I’m so biased with this one, but I absolutely adore this TV special to the point where I watch it nearly every other month or so. It’s a classic. Charlie Brown gets rocks for trick or treats. Linus spends all night in the pumpkin patch. Vince Guaraldi’s score here is on par with the classic Christmas special. Perhaps I’ll stop writing and watch it now…

4. Scooby-Doo! and the Witch’s Ghost (1999)

It’s like the Blair Witch Project but for kids! Okay, not really, but the late 90’s were some excellent times for witch stories. Scooby-Doo! and the Witch’s Ghost is one of the more mature and thus more tolerable of the Scooby Doo movies. It’s not as scary as the previous year’s Scooby-Doo on Zombie Island, but I personally prefer the style of this one. And it’s a great place to start kids off on a classic cartoon character.

Scooby Doo and the Mystery Gang travel to New England after being invited by a popular horror writers. The town has a local ghost, who is rumoured to be a witch from the 16oo’s. The movie is just filled with great imagery that is perfect for October.

“Baaaaad dreams, sisters.”

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5. The Groovie Ghoolies (1970-1971)

This is hardly scary, but it has monsters AND Sabrina. This spin-off of Sabrina (also known as Sabrina and the Groovie Goolies) is rather looked-over as far as Archie franchises. But a few episodes of this show are worth a little laugh. Many of the episodes are available to watch for free on YouTube.  The show follows a group of stylised Universal monster characters that live in a house together and sing pop songs. That’s about it. But it’s pretty cute and gentle.

But there’s plenty of monster-themed goodness from the 60’s and 70’s that are family friendly, including The Munsters which is possibly one of the more better-aged shows from the era.

6. Garfield’s Halloween Adventure (1985)

This show is terrifying based on Binky the Clown’s appearance alone. But Garfield is so lovely (and so is Lorenzo Music’s voice). Garfield and Odie go trick-or-treating together on Halloween night. They hop into a boat, which leads them to an old house. An old man is sitting in a chair by the fire, who tells the two pets to stay while he tells them a story about a group of pirates who vow to return for their treasure on Halloween night, 100 years after they buried it.

Garfield’s Halloween Adventure is a bit darker than Garfield usually is, but that’s all you can hope for in a Halloween special. The old man builds up the story just great, and it balances well with the typical silliness of Garfield and friends.

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Hey, it’s the first of October!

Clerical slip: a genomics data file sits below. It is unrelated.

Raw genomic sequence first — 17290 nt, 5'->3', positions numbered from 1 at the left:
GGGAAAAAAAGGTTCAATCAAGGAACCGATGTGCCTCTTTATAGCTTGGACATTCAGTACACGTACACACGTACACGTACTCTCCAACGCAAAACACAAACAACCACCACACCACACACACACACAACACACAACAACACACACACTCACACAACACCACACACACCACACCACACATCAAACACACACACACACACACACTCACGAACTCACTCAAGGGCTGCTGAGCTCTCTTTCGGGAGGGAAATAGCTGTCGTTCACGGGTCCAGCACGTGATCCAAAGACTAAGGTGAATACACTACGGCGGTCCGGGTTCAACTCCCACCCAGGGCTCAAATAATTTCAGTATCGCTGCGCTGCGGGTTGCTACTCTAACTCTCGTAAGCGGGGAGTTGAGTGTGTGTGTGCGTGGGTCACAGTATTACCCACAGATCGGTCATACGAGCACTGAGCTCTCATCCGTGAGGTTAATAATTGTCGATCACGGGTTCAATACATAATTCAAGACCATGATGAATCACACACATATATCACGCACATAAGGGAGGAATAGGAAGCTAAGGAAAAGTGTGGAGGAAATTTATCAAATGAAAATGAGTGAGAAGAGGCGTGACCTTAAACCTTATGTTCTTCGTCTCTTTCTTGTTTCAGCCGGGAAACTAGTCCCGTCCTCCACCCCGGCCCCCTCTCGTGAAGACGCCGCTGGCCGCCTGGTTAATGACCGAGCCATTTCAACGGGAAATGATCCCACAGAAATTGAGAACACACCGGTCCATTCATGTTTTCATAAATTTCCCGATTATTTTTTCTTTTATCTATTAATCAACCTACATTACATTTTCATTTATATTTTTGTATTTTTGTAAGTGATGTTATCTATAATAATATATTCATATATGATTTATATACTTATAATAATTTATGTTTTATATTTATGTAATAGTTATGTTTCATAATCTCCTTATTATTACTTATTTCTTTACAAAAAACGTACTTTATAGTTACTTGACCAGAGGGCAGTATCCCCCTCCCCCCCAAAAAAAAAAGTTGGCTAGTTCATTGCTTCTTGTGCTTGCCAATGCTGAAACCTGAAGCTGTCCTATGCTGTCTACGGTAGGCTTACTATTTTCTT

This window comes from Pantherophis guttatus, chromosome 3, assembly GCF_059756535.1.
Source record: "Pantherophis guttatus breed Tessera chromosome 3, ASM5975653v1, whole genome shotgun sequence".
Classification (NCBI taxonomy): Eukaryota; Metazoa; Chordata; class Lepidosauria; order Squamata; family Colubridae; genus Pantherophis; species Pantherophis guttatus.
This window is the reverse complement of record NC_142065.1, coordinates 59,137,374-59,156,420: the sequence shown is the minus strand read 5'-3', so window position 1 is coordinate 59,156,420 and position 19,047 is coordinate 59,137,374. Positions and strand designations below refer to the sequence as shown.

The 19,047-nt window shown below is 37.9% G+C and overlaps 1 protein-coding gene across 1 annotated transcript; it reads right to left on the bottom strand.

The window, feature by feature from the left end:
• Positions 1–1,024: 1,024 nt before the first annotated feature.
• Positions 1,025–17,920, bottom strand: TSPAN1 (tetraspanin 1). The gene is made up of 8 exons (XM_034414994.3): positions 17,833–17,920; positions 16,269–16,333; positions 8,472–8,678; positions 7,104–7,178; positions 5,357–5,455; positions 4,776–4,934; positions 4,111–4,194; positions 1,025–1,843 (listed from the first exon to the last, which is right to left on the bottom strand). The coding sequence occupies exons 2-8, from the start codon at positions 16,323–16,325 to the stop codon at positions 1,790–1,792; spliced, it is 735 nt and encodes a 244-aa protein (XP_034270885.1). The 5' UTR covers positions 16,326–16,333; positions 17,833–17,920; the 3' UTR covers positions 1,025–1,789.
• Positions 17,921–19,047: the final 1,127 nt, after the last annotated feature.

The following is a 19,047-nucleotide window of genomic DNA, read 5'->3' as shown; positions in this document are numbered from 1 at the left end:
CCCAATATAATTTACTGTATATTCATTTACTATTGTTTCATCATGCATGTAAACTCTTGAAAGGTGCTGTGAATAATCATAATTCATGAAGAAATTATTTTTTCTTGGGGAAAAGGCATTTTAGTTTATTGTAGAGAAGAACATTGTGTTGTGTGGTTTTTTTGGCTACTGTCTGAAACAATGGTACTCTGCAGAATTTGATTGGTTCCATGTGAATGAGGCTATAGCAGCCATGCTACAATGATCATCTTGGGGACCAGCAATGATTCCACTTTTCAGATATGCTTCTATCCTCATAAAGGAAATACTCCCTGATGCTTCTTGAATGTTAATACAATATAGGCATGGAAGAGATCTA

Soooooul Dracula! 

In Wisconsin, Halloween season traditionally began August 1st when the seasonal Halloween store in town opened. My dear best friend and I were always on top of that. Halloween for us was always an event we loved to plan for weeks. But since I now live in the world’s #1 country for sucking at celebrating holidays that aren’t Christmas, I have to wait until it’s “appropriate” to put up Halloween decorations and go into Central wearing a dress covered in bats and cobwebs.

Oh, the growing pains of becoming an adult.

October is the one month of the year where we don’t have to explain why we watch horror films every other night. Where we can get a bit spooky and people will actually join in. This is our season. THIS IS OUR TIME!

So happy first of October! Enjoy the, er, questionable lovely choreography of the Spanish dance troupe Ballet Zoom. I’ve got lots of great stuff planned for this month. Let Halloween season begin!

American of London Halloween (the most wonderful day of the year)

IMG_0019Isn’t this the best day of the year? Halloween has always been my favourite day of the year, especially when I was super young. I loved dressing up and always loved picking out what my costume would be (for a solid number of years, it was always Jasmine). There’s something so special about this day of the year: one part nostalgia, two parts scaring the crap out of yourself. It’s a day that works for kids and adults unlike any other holiday. It can work as being as light-hearted or as menacing as you’d like.

Now being an American immigrant in Britain, I have to constantly pull my husband and friends to get into the spirit of things. It’s really not that big of thing here. That’s pretty strange considering the origins of the holiday. This is my third Halloween in the UK, and I can already tell there is a growing following for everything Halloween.

That being said, I forced my poor husband to go all-out this Halloween. This, of course, included splurging on all the horror-related DVDs anyone could want. Eventually I had to stop myself before grabbing everything, so the selection is about as typical (or “classic) as you’d expect. With all the horror movies being on sale for the holiday, it took a shit load of restraint not to buy everything, including those I had never heard of. Hands down the worst thing about today was finding Suspiria for £18. Way to rain on my parade.